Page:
It basically seems like some third party people are faking authorizations.  I don't think it's AT&T's fault really, they are just the billing party in this scenario.  But they do need to take note of fraudulent companies and block their charges.

 

On a side note, 4 other people at my work had the exact same charge, same story as me... just got an SMS saying they had signed up when they had not.

Message 41 of 94 (38,665 Views)
Tutor

Re: At&t let a third party charge me $9.99 without my consent

My AT&T phone bill was charge of $9.99 for Words/Definitions ale, provider: Mobile Plus, Inc..

and I NEVER sent or received a text or accepted ANYTHING.

Message 42 of 94 (38,546 Views)

Re: At&t let a third party charge me $9.99 without my consent

I don't believe for a minute the victim-blaming nonsense that people somehow authorized this. My spouse and I have both started getting crap like this delivered to our phones at different times, and neither of us has ever downloaded ringtones or wallpapers for our phones, or anything else like that. These people are spammers. Spammers lie. Spammers ALWAYS lie. They claim you authorized stuff, and they'll happily offer made-up proof. (I once had a spammer claim that a signup occurred from a particular IP address. That address was a laser printer.) So no, it's not the case that everyone who gets one of these signed up without noticing.
Message 43 of 94 (38,533 Views)
Former Community Manager

Re: At&t let a third party charge me $9.99 without my consent

I'm sorry that you were charged by a spammer. Please take a look at this information regarding purchase blocker: http://forums.att.com/t5/Wireless-Billing/3rd-Party-Subscriptions-amp-Purchase-Blocker/td-p/3095123

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Message 44 of 94 (38,517 Views)

Re: At&t let a third party charge me $9.99 without my consent

Wingrider, just a thought:

 

All it takes is *one* example of a charge being added which was genuinely without any kind of user permission, and you are wrong.  No number of cases where there was some kind of user permission proves that it never happens without user permission.

 

Furthermore, we started getting these on a phone, many months after getting the phone, when it had NEVER been used for anything but communication with one other person on the same account.  That number is not given out or used in any way.  No downloads of ringtones, etcetera.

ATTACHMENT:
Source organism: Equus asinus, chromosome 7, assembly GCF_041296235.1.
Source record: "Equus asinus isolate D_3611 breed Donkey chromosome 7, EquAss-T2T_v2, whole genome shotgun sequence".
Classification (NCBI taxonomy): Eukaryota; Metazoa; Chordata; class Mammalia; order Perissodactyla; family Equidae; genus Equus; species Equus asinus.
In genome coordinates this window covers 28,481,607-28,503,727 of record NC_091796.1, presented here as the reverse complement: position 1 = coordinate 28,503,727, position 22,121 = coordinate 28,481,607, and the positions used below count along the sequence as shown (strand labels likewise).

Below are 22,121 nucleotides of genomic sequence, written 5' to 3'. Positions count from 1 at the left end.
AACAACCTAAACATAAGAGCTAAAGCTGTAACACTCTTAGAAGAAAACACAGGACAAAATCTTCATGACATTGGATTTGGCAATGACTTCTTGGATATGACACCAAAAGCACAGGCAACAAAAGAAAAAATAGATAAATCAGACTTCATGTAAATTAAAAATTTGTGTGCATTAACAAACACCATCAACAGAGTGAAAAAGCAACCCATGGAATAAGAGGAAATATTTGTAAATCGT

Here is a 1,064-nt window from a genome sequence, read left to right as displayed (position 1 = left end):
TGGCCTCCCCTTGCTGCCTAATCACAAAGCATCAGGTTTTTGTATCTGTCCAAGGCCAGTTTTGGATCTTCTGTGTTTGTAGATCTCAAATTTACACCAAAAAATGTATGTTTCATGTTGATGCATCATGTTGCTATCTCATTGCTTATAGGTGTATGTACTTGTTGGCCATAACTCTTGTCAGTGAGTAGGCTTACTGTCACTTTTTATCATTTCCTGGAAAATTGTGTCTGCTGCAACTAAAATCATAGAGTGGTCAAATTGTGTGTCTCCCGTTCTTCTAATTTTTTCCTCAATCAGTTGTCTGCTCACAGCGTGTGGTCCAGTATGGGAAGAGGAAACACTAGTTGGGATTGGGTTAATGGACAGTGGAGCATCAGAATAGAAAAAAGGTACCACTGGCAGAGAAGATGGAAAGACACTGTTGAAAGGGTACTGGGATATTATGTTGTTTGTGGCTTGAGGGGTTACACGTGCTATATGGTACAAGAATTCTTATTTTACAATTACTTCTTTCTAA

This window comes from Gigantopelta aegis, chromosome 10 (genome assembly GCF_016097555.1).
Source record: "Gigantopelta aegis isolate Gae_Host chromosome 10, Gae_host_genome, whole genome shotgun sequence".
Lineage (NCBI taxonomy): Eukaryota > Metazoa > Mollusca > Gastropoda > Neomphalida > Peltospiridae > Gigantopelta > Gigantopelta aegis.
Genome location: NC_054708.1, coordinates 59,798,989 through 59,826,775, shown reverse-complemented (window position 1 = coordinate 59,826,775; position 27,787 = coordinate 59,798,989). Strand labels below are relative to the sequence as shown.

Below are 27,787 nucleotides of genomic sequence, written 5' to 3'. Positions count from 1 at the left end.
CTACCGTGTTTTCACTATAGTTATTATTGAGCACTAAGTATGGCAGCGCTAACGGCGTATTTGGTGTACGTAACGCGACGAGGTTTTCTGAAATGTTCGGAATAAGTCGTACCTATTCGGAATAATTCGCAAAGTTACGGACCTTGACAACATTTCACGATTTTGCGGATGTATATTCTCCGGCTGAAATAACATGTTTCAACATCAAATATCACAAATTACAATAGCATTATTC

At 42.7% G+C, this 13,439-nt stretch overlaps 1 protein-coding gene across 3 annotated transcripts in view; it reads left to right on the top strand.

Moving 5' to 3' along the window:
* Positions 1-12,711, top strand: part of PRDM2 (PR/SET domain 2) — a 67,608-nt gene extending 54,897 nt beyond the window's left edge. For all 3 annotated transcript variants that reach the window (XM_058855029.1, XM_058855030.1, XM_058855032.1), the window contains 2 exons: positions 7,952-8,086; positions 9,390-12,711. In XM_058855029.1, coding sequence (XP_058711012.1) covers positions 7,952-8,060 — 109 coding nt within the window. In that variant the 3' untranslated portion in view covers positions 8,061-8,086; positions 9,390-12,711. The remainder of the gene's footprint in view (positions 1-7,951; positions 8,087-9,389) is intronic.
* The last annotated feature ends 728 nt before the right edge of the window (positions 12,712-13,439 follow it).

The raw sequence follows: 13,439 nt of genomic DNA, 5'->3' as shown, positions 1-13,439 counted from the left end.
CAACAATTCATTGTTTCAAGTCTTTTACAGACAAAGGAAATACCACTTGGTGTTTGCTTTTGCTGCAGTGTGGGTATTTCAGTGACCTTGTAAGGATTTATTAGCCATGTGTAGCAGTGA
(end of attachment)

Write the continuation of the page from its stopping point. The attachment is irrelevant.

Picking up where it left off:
In short:  You're engaging in utterly ridiculous, over-the-top, victim-blaming.  What you've got going here is a cognitive error common to all humans called the "just world fallacy"; the belief that it is ALWAYS the case that people are somehow culpable when bad things happen to them.  You can't accept that the spammers might just be getting away with something, so you come up with this theory that there must actually be some kind of permission happening.

 

But it's not the case.  Yes, there are many tricky ways people can get "authorization", but that doesn't mean that every time they start billing, they used one of those.  There are dozens of ways that people can scam stores out of stuff.  That doesn't mean that there's no such thing as shoplifting.

 

The billing system allows third parties to start billing people without permission.  AT&T has *confirmed* that this is the case, and that there are cases in which the third parties do not actually have permission.  The "forward to 7726" thing exists partially because it helps cell phone networks track the spammers and disable their short code accounts.

 

Please stop trying to make excuses for scammers.  Yes, purchase block is a good idea, but the fundamental problem is that the cell phone networks will accept charges without any sort of confirmation, and that scammers abuse this by charging for things without any kind of permission.  That really does happen, and even if you were actually able to provide links and support for your claims that often there is a trick involved whereby they "got permission", that doesn't even begin to prove that it doesn't.

 

And you're quite right that a purchase PIN would solve the problem.  So would simply requiring a response text saying "ACCEPT" in response to all "subscription" services.  The problem is that you can get signed up through inaction.  If any sort of action were required, AT&T (and other carriers) could check their logs for whether the user had sent ACCEPT, and they would not have this problem.

Message 45 of 94 (38,516 Views)